New equipment could reshape the future of High Entropy Alloys

2022-02-16 news banerjee new hea equipment

A new $250,000 grant from the Air Force Office of Scientific Research (AFOSR) Defense University Research Instrumentation Program (DURIP) will allow UNT materials scientists to delve deeper into the world of High Entropy Alloys (HEAs).

Rajarshi Banerjee, a University Regents Professor and Presidential Professor, and Rajiv Mishra, a University Distinguished Research Professor, believe a custom-built casting system will give them the ability to screen a large number of compositions of HEAs in a more efficient and cost-effective manner.

"Due to their compositional complexity, in order to study these high entropy alloys, you have to make a large number of them. You can get it commercially done from outside vendors, but it’s not efficient, both in terms of time and in cost," said Banerjee, a professor in the Department of Materials Science and Engineering. "So, if you want to study a large number of the HEAs in a relatively rapid manner, you need specialized equipment that can process a large number of compositions very quickly."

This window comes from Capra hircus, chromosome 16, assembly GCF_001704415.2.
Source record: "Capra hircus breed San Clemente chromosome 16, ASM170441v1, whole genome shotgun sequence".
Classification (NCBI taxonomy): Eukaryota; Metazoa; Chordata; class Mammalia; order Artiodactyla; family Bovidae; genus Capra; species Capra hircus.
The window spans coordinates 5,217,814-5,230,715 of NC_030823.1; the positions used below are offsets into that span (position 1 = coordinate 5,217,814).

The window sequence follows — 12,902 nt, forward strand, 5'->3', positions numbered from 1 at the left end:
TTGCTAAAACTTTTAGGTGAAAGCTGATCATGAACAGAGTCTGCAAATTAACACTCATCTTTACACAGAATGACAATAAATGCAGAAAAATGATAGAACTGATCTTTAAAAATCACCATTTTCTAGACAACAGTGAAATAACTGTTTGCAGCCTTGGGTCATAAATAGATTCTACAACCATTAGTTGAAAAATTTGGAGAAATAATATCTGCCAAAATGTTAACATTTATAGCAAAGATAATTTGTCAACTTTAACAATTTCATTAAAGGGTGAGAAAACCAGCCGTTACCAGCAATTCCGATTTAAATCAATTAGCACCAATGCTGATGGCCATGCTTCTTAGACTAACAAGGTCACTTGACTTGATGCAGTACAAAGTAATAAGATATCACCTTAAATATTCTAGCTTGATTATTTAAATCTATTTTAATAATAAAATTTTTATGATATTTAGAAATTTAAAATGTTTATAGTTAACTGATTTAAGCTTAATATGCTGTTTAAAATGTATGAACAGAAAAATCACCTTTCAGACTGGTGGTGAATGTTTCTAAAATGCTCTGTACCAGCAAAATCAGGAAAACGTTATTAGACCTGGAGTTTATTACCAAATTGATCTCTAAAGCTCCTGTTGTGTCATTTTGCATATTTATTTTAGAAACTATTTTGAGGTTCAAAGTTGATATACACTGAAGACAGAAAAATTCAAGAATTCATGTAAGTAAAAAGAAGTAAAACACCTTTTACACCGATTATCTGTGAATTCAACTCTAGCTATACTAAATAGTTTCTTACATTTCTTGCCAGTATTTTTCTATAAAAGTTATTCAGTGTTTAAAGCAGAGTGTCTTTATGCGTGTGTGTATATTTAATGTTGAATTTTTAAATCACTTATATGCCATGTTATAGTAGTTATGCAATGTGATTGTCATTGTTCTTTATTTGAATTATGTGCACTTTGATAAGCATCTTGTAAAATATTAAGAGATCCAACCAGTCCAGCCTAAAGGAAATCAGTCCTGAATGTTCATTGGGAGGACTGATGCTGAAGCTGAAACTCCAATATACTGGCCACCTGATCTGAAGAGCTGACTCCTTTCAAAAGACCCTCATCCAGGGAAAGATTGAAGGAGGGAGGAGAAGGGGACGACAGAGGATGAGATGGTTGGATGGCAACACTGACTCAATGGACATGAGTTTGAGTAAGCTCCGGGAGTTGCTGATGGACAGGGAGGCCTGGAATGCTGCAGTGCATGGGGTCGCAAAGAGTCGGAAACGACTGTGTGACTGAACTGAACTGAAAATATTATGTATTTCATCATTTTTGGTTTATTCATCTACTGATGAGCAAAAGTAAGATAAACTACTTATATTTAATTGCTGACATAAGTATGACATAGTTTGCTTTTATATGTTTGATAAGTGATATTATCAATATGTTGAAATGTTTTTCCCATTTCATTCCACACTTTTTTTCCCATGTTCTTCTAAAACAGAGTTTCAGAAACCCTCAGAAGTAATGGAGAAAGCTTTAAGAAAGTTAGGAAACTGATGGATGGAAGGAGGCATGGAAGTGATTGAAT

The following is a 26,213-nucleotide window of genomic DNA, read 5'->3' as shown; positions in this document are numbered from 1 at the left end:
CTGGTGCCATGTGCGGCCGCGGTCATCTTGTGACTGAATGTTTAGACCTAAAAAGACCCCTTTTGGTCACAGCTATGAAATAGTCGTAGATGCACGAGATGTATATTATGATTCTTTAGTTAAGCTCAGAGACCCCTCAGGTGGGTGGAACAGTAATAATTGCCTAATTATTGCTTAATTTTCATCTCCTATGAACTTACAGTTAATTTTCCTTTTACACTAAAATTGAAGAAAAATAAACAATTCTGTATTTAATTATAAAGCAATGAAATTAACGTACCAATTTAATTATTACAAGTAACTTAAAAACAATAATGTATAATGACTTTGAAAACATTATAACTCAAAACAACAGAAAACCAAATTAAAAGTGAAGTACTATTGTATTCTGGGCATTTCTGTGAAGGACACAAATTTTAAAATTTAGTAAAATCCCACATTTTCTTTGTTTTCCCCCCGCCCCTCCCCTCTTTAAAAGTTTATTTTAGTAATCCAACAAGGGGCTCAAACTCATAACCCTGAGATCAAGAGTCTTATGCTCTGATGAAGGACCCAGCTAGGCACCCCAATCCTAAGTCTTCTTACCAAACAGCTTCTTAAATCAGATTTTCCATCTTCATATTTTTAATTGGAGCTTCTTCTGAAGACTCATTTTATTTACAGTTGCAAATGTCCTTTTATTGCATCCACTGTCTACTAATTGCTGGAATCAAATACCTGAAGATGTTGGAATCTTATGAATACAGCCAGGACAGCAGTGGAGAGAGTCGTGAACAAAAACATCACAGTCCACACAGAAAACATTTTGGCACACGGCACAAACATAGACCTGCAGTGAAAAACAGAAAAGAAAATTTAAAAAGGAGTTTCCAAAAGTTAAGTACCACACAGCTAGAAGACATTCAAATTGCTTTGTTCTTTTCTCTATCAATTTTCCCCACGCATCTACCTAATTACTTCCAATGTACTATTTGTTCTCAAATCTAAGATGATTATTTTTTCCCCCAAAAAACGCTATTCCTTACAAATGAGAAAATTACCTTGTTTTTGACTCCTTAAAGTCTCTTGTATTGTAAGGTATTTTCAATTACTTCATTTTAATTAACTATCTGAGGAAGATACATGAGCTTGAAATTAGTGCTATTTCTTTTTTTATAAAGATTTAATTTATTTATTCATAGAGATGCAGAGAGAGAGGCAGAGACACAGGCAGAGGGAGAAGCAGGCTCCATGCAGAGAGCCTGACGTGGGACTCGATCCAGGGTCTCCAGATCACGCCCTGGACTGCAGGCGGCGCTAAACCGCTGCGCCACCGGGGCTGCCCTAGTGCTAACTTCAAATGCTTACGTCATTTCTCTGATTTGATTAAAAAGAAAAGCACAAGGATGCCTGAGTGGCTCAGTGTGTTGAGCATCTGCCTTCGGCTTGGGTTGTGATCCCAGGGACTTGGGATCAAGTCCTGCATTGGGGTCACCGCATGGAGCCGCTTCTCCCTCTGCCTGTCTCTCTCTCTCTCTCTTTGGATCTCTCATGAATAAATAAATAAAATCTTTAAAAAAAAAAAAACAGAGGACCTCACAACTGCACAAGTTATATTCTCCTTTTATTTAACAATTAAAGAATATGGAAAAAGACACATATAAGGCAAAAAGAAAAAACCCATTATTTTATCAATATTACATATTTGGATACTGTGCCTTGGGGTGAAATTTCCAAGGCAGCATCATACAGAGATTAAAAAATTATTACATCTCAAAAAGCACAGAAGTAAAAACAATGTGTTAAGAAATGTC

Banerjee says this grant and the equipment will help support other AFOSR proposals he and other researchers within the department are working on, including a recent $900,000 grant he received to develop the next generation of high-temperature metallic alloys, based on HEAs, that could be used in both military and commercial aircraft.

"This new casting system that we’ll be receiving from the DURIP grant will not only support our other AFOSR grants, but also many other grants involving other research endeavors within the department, whether that is analyzing the effect of high-temperature on HEAs, developing safer materials for Army ballistics applications or identifying noncorrosive materials for the Navy," said Banerjee. "It will truly accelerate the development of next generation alloys."

Materials Science & Engineering | Research News | Advanced Manufacturing


Reference:  https://engineering.unt.edu/news/new-equipment-could-reshape-future-high-entropy-alloys

 

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